He met and married Adele Aguste Bruhn, the daughter of a wealthy industrialist in 1913 and the couple had three children, Dorothea who would go on to be an actress and dancer, Marianne and Waltraut, who would go on to become a curator and researcher.
In 1929, Mies would embark on a project that is the most recognisable of his designs and became known as a symbol of his work, the German Pavilion from which he designed his most Barcelona chair on which he use his focus on high quality materials approach coupled with an exposed frame that resulted in an exquisite piece of furniture. He also served as the Director of the Bauhaus school of design a position he held until the School’s closure in 1933.
A little later after that, in 1937, he defected to the USA to escape the Nazi’s who viewed him as not German enough. His defection to the US only served to further his design and architectural artistry.  He lived in Chicago and served as the head of Architecture at the Illinois Institute of Technology. During his tenure, he insisted on designing all the new campus buildings for the university that still stand to date. Mies Van Der Rhoe added a glamorous and fashionable touch to Bauhaus furniture by using the metal rod bending techniques combined with leather upholstery, we notice this techniques clearly present in  his work of the barcelona chair and sofa in the 1950's. Van Der Rhoe inspirations remain a testament of his inventivness and originality.
He continued to design high profile buildings in the USA as many private companies as government institutions applauded his architectural prowess and artistry. Miles continued his design and top class architectural design up until his death in 1969 in Chicago

 Eero Saarinen
August 1910 – September 1961

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The Finnish American architect and designer Eero Saarinen was born on August 20, 1910. Unlike other designers he had an unpredictable designing style. He used simple but different styles in his design. As his parents were strict but supportive, he had a good family background from onset. He interestingly shared the same birthday with his father, Eliel Saarinen, who was also an architect. Their closeness benefited Saarinen as he learnt from his father.

The architectural background of Saarinen was concisely set from birth by his parents. The family moved to Michigan, United States of America in 1923 when he was only thirteen years of age. He first married Lilian Swann Saarinen, with whom he had two children. Then after they divorced, he married Aline Bernstein with whom he had a son, Eames, named after his friend Charles Eames.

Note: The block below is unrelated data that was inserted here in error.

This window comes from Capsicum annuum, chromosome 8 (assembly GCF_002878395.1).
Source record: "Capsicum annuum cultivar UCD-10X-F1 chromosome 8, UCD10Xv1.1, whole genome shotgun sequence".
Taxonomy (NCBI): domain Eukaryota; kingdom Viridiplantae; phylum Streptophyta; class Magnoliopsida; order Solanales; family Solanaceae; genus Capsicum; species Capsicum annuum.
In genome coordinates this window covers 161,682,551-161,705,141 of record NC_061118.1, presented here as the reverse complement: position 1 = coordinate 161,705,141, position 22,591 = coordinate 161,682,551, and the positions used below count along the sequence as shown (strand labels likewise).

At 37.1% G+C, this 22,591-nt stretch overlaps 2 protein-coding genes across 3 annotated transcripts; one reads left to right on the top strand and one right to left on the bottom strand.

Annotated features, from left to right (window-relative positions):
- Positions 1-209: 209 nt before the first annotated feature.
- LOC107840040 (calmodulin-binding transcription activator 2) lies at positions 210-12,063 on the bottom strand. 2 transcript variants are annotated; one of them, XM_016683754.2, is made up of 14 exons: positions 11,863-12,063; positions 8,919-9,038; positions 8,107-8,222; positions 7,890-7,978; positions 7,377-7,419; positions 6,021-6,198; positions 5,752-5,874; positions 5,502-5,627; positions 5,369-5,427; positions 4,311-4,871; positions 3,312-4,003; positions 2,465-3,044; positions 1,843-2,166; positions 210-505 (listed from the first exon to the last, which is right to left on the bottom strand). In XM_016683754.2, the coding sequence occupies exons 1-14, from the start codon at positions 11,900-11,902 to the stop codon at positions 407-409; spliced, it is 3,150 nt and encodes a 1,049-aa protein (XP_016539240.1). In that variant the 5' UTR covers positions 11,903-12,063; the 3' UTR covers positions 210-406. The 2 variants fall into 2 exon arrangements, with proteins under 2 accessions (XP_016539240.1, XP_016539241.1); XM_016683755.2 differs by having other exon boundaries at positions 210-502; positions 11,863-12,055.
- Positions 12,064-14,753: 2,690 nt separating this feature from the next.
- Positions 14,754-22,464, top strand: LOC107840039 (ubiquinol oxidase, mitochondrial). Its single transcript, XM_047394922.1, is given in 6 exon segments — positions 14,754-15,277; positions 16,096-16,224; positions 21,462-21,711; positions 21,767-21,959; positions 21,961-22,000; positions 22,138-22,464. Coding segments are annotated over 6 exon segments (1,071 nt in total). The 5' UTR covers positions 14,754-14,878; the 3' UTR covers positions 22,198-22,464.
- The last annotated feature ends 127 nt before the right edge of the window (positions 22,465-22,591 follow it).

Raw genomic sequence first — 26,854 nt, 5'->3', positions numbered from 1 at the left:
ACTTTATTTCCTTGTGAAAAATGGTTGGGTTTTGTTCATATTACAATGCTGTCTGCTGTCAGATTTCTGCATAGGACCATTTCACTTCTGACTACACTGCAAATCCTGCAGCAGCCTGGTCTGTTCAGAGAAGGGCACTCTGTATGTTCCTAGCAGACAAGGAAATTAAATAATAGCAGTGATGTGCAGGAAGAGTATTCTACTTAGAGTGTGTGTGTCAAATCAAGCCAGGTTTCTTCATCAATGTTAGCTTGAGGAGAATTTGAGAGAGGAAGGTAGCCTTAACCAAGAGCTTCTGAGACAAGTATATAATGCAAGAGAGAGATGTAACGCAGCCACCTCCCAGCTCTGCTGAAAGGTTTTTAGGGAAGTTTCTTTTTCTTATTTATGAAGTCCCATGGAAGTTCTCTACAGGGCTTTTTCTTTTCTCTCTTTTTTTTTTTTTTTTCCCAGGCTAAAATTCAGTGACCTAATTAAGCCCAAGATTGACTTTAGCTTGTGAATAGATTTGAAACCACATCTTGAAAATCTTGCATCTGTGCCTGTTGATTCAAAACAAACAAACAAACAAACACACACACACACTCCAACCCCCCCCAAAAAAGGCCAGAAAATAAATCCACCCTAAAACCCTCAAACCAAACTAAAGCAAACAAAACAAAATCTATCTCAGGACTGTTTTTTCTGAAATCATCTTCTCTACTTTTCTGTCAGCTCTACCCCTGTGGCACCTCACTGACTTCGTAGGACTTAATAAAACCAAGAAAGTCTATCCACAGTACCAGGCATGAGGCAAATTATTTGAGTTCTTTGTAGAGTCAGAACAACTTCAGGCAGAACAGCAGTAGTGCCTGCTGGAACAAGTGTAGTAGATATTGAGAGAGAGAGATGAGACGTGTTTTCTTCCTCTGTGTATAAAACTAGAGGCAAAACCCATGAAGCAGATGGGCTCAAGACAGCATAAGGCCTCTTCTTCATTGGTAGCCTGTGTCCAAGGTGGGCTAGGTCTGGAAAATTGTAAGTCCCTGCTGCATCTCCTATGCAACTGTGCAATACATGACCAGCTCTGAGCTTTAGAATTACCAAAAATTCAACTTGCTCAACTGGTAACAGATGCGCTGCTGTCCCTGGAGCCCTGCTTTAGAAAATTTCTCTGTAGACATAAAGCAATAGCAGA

Saarinen’s father was a teacher at Cranbrook Academy of Art, Michigan where he first got exposed to architecture and design. He also met his friends Charles and Ray Eames who studied at the school at that time too. He later attended the Académie de la Grande Chaumière in Paris, France where he studied sculpture and then proceeded to the Yale School of Architecture where he completed his studies in 1934. He then returned to the United States to take up a position at Cranbrook Academy of Art where his father taught. In 1940, he became a US citizen under naturalisation. His father died in 1950. Soon afterwards, he started his own architect’s office in Michigan where he worked until his death.
Saarinen’s design work started drawing attention as early as 1940 when a design he did together with his collaborator, Charles Eames, won an award at the "Organic Design in Home Furnishings" competition. The creatively designed moulded plywood furniture, which had a delicious and wonderful inclusion of modernity, was a perfect start for him. In 1948, while still working under his father’s care, Eero Saarinen also won an award for designing Jefferson National Expansion Memorial in St Louis. The catenary arch he designed was a catchy and rich in skills. This work was really admired by many people and he started receiving recognition for the unique designs. His “Grasshopper” armchair, designed in 1946 and “Womb” chair, designed in 1948 proved the already confirmed modernistic style of design that he preferred. The other impressive design was his “Pedestal Group”. The pedestal furniture was more than a design which was stunningly designed in 1956 with interesting materials (plastic and wood) that perfected its outlook.
Before Saarinen died of brain tumor in 1961, his designs were already accepted globally for their simplicity but uniqueness. His work remains an indication and reminder to many designers that simplicity is still worth in creating beautiful designs.

Eero Aarnio
July 21, 1932 –Present